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Kenyon Labs Gyro Stabilizer

by Neal Rantoul

The Kenyon Stabilizer and Battery Pack

When You Can’t Use A Tripod

I wrote earlier about photographing aerially. That article was intended to acquaint readers with the methodology behind photographing from a plane or a helicopter. I mentioned then that I use a Kenyon Gyro Stabilizer to steady the camera when I photograph. This time I will describe just what the stabilizer is and how to use it.

While not absolutely required, the stabilizer improves ones successes as small planes vibrate and shake. The stabilizer mounts to the tripod socket of the camera and is battery powered. Inside it two gyros spin at about 21,000 rpm. This keeps the camera steady. The Kenyon stabilizer is a heavy device. When using one the combined weight of the camera, a long lens and the stabilizer adds up to a good upper body workout over an hour or so of flying time.

 There is also a learning curve when using the stabilizer. Because of its weight it is tempting to try to rest the camera on a surface like the edge of the window frame when shooting. As I’ve learned, this is not a good idea. This effectively asks the stabilizer to try to steady the whole plane. It is important to let the gyro do its thing and to keep yourself sitting in the seat and disconnected from the rest of the plane. Shutter speed still needs to be high as a plane such as the small Cessnas I use are moving at about 100 mph. 1600/second to 1/2000 is usually fast enough and I know some photographers that use 1/1200. I usually set my camera on Shutter Preferred mode and let the aperture vary.

The Author With His Gyro Rig
Images By Scott Johnson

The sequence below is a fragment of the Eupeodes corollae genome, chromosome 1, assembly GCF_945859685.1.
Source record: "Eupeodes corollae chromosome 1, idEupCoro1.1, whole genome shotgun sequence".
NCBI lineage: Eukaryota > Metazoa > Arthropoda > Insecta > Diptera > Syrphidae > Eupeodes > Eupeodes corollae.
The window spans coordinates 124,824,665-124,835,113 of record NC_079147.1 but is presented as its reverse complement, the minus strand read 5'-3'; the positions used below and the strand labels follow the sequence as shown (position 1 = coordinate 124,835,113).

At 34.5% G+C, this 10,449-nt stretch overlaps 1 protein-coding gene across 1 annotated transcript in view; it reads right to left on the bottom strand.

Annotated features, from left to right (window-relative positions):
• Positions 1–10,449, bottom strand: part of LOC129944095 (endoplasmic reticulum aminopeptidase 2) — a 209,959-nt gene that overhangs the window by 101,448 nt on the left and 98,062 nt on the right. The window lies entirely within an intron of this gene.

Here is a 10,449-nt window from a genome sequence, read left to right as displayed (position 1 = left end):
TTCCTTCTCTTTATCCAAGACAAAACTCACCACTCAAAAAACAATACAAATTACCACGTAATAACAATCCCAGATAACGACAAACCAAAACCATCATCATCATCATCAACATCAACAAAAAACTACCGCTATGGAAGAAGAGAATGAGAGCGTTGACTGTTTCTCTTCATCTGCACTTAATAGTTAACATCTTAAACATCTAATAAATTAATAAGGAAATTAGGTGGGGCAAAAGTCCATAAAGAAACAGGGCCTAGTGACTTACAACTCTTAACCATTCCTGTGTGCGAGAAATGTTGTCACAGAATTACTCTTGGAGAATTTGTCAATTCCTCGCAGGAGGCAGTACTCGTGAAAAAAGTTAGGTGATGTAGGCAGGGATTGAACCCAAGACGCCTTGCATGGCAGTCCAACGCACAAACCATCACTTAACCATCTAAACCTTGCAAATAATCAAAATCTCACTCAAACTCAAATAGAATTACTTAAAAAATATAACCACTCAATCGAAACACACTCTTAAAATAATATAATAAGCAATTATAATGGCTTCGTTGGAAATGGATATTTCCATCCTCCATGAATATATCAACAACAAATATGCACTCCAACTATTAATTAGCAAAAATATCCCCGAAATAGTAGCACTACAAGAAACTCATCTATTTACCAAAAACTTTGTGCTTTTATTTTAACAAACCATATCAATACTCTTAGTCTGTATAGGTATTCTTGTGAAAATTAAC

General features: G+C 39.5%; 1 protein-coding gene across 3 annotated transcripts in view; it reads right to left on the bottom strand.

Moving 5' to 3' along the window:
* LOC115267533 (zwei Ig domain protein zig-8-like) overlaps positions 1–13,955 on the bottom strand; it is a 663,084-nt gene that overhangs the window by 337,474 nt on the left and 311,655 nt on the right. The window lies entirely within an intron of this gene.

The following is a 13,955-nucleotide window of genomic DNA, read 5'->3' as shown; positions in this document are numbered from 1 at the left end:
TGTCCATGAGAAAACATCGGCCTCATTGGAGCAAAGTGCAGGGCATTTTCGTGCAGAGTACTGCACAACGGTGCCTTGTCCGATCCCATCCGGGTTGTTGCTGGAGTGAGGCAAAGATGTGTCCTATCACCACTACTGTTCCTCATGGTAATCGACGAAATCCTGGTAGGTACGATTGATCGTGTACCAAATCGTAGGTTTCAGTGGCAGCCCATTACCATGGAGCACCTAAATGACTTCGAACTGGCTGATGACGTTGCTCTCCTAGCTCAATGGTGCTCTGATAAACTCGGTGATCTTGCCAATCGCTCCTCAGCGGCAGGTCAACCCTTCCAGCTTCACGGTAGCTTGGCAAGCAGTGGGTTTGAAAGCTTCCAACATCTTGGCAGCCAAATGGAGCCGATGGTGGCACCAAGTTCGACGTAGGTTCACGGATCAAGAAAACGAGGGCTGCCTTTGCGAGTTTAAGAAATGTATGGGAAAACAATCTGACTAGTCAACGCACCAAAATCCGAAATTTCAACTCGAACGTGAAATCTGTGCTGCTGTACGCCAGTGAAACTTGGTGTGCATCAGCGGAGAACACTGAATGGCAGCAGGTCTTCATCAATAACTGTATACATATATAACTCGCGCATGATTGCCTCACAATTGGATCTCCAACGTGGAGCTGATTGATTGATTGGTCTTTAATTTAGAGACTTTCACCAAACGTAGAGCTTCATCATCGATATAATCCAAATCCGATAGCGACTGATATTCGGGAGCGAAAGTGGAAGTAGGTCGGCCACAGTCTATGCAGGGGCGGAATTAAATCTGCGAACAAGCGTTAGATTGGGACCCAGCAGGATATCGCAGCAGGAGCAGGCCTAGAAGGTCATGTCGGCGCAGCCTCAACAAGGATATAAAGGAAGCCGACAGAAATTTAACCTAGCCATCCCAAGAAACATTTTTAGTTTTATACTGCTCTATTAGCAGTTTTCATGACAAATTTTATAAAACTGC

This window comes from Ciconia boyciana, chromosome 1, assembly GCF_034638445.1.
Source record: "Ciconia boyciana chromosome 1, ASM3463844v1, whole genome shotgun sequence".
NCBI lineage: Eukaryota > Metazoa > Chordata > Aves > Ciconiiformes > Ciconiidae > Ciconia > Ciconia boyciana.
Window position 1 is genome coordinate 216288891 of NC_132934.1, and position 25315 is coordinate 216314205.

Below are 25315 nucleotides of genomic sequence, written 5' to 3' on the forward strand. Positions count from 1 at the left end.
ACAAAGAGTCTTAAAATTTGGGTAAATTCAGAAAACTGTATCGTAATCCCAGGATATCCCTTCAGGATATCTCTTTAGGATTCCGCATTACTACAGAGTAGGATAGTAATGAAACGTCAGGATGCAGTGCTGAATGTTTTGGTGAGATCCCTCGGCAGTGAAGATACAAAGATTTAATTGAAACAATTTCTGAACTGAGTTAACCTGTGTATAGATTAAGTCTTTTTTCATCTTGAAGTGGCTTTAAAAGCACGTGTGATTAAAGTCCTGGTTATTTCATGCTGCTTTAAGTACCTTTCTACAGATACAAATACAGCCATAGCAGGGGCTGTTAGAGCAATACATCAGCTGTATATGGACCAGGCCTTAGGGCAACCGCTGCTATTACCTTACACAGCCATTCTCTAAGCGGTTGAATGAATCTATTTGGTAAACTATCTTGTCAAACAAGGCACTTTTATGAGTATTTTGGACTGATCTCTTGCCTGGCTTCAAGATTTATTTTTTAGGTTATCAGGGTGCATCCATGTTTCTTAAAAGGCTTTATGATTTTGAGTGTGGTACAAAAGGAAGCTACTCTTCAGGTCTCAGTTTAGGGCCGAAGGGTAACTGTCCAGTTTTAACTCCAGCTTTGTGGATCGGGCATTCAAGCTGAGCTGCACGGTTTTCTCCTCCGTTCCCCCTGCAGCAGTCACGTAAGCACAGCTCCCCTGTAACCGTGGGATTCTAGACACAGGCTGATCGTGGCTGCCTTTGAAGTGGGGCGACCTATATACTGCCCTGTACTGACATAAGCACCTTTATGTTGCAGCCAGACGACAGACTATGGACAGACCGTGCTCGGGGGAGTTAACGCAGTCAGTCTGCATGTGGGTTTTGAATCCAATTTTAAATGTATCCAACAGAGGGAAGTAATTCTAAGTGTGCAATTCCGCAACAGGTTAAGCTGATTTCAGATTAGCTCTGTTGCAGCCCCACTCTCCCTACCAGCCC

The spinning gyro seeks to keep the camera level and will resist anything sudden, like vibration or the plane moving quickly due to air turbulence. Any kind of violent movement isn’t so good and Kenyon warns against this as this can push the gyro up against its housing and damage the unit. The same would be true if it were dropped.

After I bought my stabilizer I realized that I’d cheaped out and purchased one too small for the weight of the camera I used. Then I was shooting with a Nikon D3x and the f2.8 70-200 Nikon lens. The size of the unit is matched to the weight of the gear you’re trying to stabilize. A friend and I took a day to visit Kenyon Labs (http://www.ken-lab.com) in Connecticut and I am very glad we did. I learned a great deal about these stabilizers, saw how they are made and upgraded to the KS-6 unit, which seems perfect for my camera. Now I am shooting with the Nikon D800e, which isn’t so different in weight.

Some planes have twelve volt plugs in the dash and the Kenyon kit includes a cigarette lighter fitting to allow you to use this but be careful of this as if it isn’t set up to run your stabilizer at the correct voltage you can blow the inverter’s fuse. This happened to me in a plane I hadn’t been in before and the whole flight I had no stabilizer. I bought the Lab’s “kit” which comes with all the gear in a padded and wateproof case and includes a charger, the battery pack, the necessary cords to hook it all up and a cigarette lighter plug so you can charge the battery from 12 volt sources.



This is the KS-4 “kit” the company sells.